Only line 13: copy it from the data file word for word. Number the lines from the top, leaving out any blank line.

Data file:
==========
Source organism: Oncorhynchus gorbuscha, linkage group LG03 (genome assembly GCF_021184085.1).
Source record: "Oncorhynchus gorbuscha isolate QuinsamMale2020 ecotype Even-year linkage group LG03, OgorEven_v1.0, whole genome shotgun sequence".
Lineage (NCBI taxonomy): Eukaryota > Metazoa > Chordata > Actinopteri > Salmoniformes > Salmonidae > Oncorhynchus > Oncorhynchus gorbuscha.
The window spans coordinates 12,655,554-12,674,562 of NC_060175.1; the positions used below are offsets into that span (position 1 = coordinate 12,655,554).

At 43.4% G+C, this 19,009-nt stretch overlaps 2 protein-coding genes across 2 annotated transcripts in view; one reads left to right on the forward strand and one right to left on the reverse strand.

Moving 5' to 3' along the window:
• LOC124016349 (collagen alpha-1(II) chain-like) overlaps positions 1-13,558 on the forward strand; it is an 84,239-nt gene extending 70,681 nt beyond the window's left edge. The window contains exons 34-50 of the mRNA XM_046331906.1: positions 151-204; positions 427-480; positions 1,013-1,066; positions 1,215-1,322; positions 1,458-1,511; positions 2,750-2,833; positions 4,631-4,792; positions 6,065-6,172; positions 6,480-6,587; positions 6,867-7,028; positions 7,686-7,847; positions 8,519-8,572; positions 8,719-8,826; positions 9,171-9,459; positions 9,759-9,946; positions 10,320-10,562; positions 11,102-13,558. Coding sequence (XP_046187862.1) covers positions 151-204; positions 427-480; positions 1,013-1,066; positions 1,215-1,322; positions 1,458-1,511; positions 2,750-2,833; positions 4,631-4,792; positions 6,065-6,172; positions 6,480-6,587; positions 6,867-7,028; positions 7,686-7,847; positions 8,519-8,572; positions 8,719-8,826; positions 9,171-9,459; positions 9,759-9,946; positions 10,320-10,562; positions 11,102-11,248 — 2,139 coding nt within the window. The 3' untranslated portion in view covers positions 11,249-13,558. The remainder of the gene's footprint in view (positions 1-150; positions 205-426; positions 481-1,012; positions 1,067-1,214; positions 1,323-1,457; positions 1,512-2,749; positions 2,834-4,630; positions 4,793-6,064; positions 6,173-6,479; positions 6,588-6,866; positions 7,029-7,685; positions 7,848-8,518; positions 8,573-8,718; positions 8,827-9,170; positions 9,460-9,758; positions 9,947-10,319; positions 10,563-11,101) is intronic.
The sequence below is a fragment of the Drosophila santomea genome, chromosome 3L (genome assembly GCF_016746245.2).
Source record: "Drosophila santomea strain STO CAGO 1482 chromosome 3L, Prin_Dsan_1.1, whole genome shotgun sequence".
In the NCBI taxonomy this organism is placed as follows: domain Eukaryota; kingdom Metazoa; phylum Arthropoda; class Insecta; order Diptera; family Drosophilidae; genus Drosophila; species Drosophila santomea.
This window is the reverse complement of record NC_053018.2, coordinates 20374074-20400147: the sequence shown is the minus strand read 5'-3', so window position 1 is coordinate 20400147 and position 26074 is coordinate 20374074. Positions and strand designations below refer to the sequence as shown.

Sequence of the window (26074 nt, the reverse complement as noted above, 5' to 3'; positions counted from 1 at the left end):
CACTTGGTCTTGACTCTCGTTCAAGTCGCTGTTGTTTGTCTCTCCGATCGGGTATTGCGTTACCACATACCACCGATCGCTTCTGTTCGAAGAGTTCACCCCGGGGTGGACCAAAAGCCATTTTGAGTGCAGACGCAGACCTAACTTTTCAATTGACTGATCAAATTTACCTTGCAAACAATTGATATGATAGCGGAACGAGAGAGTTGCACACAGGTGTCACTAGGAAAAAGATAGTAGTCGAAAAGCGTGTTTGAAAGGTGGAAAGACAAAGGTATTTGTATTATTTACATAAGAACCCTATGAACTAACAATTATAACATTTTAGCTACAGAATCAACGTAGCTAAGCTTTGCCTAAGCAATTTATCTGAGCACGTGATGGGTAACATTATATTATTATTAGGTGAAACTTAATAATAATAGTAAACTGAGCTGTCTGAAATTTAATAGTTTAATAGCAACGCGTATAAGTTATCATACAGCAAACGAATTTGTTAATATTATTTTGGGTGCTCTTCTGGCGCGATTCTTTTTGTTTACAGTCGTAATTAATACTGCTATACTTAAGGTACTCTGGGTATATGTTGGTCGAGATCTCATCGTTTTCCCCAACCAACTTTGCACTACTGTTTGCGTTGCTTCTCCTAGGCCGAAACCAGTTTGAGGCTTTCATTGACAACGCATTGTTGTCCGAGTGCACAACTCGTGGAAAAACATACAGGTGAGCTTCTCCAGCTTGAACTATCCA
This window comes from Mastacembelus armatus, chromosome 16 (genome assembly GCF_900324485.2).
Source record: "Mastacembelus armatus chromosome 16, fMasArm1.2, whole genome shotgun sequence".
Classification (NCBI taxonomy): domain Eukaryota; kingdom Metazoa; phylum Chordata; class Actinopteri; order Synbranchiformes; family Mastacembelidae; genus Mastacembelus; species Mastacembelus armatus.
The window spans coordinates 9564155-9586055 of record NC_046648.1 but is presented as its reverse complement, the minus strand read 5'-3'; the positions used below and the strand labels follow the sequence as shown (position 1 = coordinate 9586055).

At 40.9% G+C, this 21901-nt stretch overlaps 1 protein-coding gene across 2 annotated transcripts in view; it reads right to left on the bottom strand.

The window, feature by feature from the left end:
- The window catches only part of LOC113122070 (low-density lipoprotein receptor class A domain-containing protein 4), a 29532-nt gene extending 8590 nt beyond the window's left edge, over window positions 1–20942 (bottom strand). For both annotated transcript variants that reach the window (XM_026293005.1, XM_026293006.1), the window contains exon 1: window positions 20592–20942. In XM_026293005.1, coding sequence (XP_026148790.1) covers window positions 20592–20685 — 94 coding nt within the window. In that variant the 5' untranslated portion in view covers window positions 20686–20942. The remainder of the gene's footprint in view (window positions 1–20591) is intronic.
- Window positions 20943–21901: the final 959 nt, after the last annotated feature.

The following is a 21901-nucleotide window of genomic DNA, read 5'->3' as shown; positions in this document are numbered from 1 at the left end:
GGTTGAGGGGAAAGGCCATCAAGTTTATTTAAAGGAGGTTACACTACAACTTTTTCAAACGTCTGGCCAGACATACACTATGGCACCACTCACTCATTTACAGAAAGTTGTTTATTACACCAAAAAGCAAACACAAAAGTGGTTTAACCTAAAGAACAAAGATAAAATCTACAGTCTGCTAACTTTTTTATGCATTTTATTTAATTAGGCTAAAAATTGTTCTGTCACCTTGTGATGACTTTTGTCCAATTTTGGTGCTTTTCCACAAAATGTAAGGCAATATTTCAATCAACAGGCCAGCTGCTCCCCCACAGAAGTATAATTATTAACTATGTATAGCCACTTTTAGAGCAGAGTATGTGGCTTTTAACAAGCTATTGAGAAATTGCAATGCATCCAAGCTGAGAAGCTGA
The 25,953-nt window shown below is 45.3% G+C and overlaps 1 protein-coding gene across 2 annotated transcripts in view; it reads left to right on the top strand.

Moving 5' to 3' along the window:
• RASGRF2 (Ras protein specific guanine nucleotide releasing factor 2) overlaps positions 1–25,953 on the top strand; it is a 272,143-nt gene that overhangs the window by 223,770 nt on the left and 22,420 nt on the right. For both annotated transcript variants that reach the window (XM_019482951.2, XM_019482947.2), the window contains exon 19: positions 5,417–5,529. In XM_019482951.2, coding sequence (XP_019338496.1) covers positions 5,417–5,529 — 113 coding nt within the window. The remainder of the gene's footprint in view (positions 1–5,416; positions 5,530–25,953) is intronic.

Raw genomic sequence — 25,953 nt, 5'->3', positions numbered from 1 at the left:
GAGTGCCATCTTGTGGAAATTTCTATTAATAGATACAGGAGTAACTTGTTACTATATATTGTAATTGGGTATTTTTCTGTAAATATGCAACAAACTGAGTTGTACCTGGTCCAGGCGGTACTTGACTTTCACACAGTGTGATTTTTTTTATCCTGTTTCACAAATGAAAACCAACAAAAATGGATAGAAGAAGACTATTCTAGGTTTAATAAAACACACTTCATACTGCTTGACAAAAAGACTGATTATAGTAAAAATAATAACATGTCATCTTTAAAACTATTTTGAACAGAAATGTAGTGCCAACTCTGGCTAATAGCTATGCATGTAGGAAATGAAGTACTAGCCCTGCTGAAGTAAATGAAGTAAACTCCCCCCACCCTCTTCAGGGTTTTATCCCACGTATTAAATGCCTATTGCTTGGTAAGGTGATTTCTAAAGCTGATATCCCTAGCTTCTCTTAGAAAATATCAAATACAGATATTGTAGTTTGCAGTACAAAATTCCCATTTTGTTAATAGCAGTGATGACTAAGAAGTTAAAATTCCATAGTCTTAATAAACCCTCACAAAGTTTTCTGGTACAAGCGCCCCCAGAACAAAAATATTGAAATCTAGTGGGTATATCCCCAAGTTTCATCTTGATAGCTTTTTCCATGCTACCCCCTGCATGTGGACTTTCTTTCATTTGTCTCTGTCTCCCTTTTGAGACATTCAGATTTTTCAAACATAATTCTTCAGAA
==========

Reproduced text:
CACTTGGTCTTGACTCTCGTTCAAGTCGCTGTTGTTTGTCTCTCCGATCGGGTATTGCGTTACCACATACCACCGATCGCTTCTGTTCGAAGAGTTCACCCCGGGGTGGACCAAAAGCCATTTTGAGTGCAGACGCAGACCTAACTTTTCAATTGACTGATCAAATTTACCTTGCAAACAATTGATATGATAGCGGAACGAGAGAGTTGCACACAGGTGTCACTAGGAAAAAGATAGTAGTCGAAAAGCGTGTTTGAAAGGTGGAAAGACAAAGGTATTTGTATTATTTACATAAGAACCCTATGAACTAACAATTATAACATTTTAGCTACAGAATCAACGTAGCTAAGCTTTGCCTAAGCAATTTATCTGAGCACGTGATGGGTAACATTATATTATTATTAGGTGAAACTTAATAATAATAGTAAACTGAGCTGTCTGAAATTTAATAGTTTAATAGCAACGCGTATAAGTTATCATACAGCAAACGAATTTGTTAATATTATTTTGGGTGCTCTTCTGGCGCGATTCTTTTTGTTTACAGTCGTAATTAATACTGCTATACTTAAGGTACTCTGGGTATATGTTGGTCGAGATCTCATCGTTTTCCCCAACCAACTTTGCACTACTGTTTGCGTTGCTTCTCCTAGGCCGAAACCAGTTTGAGGCTTTCATTGACAACGCATTGTTGTCCGAGTGCACAACTCGTGGAAAAACATACAGGTGAGCTTCTCCAGCTTGAACTATCCA